North Carolina Museum of Art, Raleigh
Through June 19, $6–$12 (members and children free)

Last Saturday, the North Carolina Museum of Art opened a very small but charming free show, Island Boy, featuring Barbara Cooney’s illustrations for her children’s book of the same name, a self-described “hymn to Maine.” A delightful all-ages confection, it’s also a secret hinge between two larger exhibits, ticketed together, which opened on the same day, combining the drawing of Marks of Genius: 100 Extraordinary Drawings from the Minneapolis Institute of Art with the setting of American Impressionist: Childe Hassam and the Isles of Shoals.

Otherwise, the two exhibits could hardly be more different. One features a hundred drawings by almost as many artists; the other features dozens of paintings by a single artist. One is full of sketches and drafts, the other of finished works. One displays a dazzling variety of subjects, techniques, and cultural perspectives, spanning the Middle Ages and the twenty-first century; the other is limited to paintings of a single New England island around the turn of the twentieth century. And while both shows are worth a look, only one demands a substantial amount of your time.

As curator Dennis Weller said at a media preview, the only common denominators of Marks of Genius are paper and drawing, “the basis of all of the other arts.” This allows the exhibit to send tendrils into varied and remote corners of the art world, from medieval illuminated manuscripts and expressive Baroque portraiture to Abstract Expressionist zings and Pop Art punches. There are drawings in every kind of ink, gouache, tempera, chalk, charcoal, graphite, watercolor, and pastel, made with pen, crayon, brush, and stylus. The exhibit is exciting not only for its depth and breadth, but also for its viewer-friendly flexibility.

If you want it to be, it’s a master class in drawing. The wall texts are copious, and the catalog, with its glossy acres of prefatory essays, footnotes, and critical exegeses, is a bookshelf-keepera remarkably thorough compendium of drawing’s cultural history and technical practices. The sheer number of items borrowed from Minneapolis makes room for surprising, chancy choices to crop up in an exhaustive anatomy of a form.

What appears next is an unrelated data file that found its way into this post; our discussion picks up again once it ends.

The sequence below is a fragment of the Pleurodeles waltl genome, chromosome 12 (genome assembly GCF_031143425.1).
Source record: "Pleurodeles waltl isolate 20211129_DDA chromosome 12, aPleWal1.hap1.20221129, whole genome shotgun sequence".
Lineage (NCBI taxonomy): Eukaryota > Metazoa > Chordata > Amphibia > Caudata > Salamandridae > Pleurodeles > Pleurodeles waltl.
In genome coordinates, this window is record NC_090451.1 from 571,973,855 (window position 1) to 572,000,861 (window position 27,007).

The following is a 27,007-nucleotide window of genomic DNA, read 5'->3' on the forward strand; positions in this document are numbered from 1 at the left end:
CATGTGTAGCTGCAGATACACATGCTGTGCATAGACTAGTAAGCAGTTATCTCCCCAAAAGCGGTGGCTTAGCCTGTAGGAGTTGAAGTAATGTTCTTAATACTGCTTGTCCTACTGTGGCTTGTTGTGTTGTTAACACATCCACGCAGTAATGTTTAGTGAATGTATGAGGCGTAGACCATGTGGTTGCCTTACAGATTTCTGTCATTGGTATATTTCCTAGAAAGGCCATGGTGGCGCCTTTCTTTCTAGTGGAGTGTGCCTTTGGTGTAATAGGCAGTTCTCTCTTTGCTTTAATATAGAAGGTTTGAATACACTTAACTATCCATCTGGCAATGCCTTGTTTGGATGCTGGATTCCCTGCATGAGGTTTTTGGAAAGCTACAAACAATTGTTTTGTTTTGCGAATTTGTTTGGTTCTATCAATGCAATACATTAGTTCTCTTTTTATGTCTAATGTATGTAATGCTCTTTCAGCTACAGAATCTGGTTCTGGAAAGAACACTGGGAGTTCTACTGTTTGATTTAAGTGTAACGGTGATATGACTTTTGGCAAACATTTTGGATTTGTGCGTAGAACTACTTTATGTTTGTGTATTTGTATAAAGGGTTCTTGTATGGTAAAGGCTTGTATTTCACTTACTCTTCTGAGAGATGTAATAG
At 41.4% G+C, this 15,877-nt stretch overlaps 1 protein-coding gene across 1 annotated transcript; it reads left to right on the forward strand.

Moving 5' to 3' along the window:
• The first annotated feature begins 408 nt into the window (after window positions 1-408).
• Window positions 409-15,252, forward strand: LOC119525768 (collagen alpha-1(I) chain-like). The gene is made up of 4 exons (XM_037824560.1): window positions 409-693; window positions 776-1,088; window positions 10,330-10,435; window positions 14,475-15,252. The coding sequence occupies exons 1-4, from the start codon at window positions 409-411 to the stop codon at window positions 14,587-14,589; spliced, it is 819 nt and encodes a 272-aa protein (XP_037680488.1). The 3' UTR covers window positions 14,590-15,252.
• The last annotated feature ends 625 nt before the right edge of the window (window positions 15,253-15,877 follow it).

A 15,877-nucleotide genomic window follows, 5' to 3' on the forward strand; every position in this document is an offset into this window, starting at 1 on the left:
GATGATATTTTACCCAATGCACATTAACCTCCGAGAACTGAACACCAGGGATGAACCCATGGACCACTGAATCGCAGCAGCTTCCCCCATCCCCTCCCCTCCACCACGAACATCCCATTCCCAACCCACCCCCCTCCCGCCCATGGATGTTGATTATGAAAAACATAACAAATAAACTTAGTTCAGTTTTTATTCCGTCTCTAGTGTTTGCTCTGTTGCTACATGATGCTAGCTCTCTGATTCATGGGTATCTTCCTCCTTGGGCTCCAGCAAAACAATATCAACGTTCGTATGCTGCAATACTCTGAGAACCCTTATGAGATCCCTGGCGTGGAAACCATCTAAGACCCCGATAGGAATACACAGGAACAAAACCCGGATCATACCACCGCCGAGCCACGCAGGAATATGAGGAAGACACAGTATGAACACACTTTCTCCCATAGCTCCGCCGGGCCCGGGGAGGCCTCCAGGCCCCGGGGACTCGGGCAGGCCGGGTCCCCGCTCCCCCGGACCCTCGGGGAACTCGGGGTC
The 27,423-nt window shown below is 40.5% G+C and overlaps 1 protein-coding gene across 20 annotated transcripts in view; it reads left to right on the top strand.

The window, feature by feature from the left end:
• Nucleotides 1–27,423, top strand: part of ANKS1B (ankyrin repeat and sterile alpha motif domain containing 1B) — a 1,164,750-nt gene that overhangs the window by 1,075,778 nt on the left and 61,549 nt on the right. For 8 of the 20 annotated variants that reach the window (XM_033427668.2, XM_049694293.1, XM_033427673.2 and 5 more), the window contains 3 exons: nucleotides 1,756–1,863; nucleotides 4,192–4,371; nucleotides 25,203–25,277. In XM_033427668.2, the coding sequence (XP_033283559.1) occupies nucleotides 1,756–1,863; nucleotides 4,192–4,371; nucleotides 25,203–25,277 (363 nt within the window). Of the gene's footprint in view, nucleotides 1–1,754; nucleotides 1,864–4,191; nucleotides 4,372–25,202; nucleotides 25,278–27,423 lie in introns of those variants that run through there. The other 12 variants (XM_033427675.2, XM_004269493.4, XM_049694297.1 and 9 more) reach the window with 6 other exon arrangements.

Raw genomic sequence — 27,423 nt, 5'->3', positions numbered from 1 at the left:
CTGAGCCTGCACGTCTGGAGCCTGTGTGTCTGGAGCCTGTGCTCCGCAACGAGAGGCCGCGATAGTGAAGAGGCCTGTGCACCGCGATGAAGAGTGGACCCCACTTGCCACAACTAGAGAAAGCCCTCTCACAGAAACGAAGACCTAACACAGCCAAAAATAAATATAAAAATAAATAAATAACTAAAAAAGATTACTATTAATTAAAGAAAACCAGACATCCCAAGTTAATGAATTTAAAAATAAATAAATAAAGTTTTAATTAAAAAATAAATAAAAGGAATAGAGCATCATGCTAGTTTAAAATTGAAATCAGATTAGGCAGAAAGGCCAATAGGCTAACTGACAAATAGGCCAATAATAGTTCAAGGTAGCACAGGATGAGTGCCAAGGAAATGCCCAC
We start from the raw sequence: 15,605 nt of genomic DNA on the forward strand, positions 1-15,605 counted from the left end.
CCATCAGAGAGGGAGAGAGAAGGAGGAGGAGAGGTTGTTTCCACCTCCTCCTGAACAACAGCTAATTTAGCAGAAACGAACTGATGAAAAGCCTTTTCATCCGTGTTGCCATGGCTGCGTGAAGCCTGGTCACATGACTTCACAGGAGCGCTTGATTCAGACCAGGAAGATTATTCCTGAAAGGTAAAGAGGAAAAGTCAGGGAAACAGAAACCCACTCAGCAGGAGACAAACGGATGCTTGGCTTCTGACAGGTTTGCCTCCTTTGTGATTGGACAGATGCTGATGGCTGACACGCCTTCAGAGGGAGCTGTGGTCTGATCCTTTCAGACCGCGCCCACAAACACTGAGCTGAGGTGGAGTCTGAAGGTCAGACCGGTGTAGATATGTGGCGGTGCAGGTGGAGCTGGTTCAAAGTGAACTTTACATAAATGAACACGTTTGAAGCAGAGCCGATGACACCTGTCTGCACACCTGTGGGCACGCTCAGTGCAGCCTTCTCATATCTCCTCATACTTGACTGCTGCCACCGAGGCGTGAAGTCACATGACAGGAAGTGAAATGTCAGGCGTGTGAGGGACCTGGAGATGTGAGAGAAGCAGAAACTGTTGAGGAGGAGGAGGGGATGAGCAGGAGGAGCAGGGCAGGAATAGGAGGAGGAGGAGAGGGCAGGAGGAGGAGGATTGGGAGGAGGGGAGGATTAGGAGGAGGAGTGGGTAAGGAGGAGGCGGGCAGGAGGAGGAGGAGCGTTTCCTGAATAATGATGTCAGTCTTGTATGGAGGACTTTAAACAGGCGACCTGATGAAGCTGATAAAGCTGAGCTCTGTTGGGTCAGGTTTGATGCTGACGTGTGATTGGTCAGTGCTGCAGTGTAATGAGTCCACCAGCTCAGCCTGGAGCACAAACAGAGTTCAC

If that sounds like a lot of work, you can just home in on the big names. A few of their contributions don’t measure up to their status: It may well be that the graphite line in a small drawing of a reclining woman moves with “a luxurious quality that shows you the genius of Picasso,” but it’s still just a master’s doodle. But plenty of marquee artists have meaningful contributions; I found emotional resonance in a similarly simple sketch by Matisse, whose quote in the catalog”My line drawing is the purest and most direct translation of my emotion”underscores the impetus to reveal the intimate, vulnerable artist’s hand behind familiar styles.

There are many portraits, including a darkly ethereal one by Edgar Degas, who has a second fine offering in the intoxicating pastel-covered monotype “Winding River.” There are still lifes, architectural plans, and studies for works in other mediums, including a luminous figure for a fresco by Gustav Klimt, a lively red chalk sketch that screams Toulouse-Lautrec, and a Conté crayon study for a painting by Matisse. There are documentary slices of life (Winslow Homer shows us conch-shell divers in the West Indies); magazine illustrations (Romare Bearden portrays black factory workers for Fortune magazine); and transliterations of busts (Modigliani) and cubist sculpture (Otto Dix).

One result of looking at so much drawing is discovering a strong sense of continuity, as though it were all one ongoing line, passed from hand to hand down the ages. See how a late-sixteenth-century ink drawing of Christ’s resurrection by little-known Flemish artist Joos van Winghe looks startlingly like a fantasy comic book, with soldiers composed in a dynamic scatter around a hovering wizard-like figure. Sometimes, the drawings reveal dimensions of familiar artists we might have forgotten about. Does the name “Mondrian” summon only geometric color blocks? Check out his stylized but realistic pastel and crayon landscape.